Valentine's Day Flowers Inspected for Pests
Monday, February 6, 2012
HOUSTON, TX - Flower shops are gearing up for the
Valentine's Day holiday by purchasing thousands of roses from
outside the country . As the shipments make it to Houston, before
it can go to the flower shop agricultural specialists with U.S.
Customs and Border Protection must hand inspection each
"We are looking for pests and insects, diseases that could
potentially harm our American agriculture," agriculture specialist
Jennifer Murrell said.
The main source of imported flowers comes from Columbia and
Ecuador. The agents hand-select each batch making sure in transit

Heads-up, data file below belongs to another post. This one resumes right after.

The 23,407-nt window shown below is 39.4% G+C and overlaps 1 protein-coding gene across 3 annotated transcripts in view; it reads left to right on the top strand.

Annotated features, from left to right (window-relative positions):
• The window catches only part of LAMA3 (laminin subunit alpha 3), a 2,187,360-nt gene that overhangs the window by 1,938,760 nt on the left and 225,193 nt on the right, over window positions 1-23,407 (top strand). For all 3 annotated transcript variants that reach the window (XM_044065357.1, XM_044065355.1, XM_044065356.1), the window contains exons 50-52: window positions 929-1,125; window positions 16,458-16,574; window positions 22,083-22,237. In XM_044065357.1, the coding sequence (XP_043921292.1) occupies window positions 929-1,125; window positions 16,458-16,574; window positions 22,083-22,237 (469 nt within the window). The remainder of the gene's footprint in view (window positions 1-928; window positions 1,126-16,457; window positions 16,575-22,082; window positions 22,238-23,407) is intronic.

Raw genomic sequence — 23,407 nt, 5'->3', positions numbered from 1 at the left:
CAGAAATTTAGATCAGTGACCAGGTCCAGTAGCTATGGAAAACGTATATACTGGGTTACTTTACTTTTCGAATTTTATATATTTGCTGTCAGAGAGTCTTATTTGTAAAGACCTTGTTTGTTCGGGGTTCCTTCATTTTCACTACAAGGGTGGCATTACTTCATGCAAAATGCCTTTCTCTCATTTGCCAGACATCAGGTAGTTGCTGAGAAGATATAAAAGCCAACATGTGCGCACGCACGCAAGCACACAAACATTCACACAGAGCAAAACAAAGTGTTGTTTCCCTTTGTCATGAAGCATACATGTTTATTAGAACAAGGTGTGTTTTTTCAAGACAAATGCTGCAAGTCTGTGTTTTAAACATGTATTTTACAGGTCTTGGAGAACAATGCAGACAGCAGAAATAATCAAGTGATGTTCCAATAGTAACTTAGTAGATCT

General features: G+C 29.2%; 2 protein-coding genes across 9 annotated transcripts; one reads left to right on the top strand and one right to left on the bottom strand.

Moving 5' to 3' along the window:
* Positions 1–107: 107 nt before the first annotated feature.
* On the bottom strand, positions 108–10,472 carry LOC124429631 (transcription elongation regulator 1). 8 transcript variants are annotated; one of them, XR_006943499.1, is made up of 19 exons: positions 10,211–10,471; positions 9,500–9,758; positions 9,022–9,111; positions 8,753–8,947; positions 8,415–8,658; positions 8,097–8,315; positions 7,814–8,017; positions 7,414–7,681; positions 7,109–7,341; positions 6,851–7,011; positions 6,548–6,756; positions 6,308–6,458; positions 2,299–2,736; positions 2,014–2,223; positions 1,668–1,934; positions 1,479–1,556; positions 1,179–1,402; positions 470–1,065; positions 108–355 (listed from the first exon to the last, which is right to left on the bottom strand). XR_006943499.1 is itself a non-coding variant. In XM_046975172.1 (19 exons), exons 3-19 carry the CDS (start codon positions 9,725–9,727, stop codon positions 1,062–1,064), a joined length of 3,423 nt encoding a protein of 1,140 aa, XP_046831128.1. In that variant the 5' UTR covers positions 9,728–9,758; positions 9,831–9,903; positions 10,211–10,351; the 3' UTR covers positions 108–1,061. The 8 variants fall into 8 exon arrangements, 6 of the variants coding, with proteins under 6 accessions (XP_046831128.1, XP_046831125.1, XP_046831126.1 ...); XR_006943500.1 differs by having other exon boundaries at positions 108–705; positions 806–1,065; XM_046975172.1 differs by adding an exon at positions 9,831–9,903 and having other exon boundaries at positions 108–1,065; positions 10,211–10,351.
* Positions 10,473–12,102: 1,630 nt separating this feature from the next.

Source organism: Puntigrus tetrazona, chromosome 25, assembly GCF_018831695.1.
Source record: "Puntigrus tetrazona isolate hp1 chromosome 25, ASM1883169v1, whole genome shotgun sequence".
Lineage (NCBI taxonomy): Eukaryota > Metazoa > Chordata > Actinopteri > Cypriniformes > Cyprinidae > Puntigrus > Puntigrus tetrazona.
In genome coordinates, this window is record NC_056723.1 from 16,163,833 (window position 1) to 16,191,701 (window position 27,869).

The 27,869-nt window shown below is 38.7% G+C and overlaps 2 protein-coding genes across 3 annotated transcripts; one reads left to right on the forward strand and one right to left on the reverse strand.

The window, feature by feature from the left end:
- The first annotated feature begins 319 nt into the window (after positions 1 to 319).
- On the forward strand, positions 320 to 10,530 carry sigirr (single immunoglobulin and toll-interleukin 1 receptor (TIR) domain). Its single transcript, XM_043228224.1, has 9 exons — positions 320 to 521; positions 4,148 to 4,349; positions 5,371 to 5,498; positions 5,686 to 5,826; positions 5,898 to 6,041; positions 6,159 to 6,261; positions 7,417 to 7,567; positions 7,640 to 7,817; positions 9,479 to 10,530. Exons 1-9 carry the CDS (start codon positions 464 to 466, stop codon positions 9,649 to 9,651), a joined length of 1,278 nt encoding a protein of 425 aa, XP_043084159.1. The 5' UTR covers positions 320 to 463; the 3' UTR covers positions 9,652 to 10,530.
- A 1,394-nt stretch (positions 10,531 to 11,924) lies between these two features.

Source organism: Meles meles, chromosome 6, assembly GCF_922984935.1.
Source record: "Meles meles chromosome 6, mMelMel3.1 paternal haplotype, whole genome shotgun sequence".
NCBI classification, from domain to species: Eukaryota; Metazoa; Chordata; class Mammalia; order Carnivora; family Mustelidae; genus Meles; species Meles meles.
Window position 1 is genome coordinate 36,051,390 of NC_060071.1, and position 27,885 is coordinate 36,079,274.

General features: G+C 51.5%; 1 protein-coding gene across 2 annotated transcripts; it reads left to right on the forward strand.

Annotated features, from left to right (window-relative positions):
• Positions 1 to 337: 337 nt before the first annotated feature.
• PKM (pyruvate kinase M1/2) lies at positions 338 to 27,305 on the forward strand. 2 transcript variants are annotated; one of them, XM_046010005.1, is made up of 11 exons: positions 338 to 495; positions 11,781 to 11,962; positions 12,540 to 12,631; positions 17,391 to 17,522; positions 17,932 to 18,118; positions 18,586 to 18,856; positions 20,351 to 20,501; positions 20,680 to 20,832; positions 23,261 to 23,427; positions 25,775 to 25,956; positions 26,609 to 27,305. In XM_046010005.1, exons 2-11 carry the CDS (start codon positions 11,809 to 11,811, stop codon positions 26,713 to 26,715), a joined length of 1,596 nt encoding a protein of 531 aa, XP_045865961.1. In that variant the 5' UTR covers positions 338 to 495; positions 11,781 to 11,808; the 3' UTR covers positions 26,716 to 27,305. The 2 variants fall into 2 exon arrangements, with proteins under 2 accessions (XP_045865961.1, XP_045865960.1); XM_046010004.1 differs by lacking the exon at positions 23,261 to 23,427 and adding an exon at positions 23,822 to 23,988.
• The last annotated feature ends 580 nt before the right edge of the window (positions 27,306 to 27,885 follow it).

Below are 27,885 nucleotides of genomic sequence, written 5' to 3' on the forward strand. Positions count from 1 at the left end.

nothing was picked up.
"We do inspect 2 percent of every shipment looking for anything
that is infected," said Murrell.
Each bundle of flowers is visually inspected and then the agent
shakes the flowers on to white paper. Anything that falls out is
screened. But if there is evidence of disease or a flower has bite
marks on it, that's not enough.
"We can't take action unless we actually find the insect that
causes that damage," said Murrell.
During the 2011 Valentine's Day season from Jan. 1 to Feb. 14,
Customs and Border Protection agriculture specialists prevented the
entry of 3,400 plant pests hitchhiking on cut flower imports.
Customs and Border Protection processed approximately 802.5
million cut flower stems last year.
The top 10 ports of entry, by volume, of cut flower imports
processed are Miami, Los Angeles, New York, Laredo, Texas, Otay
Measa, Chicago, Newark, Boston, Wilmington and San Juan.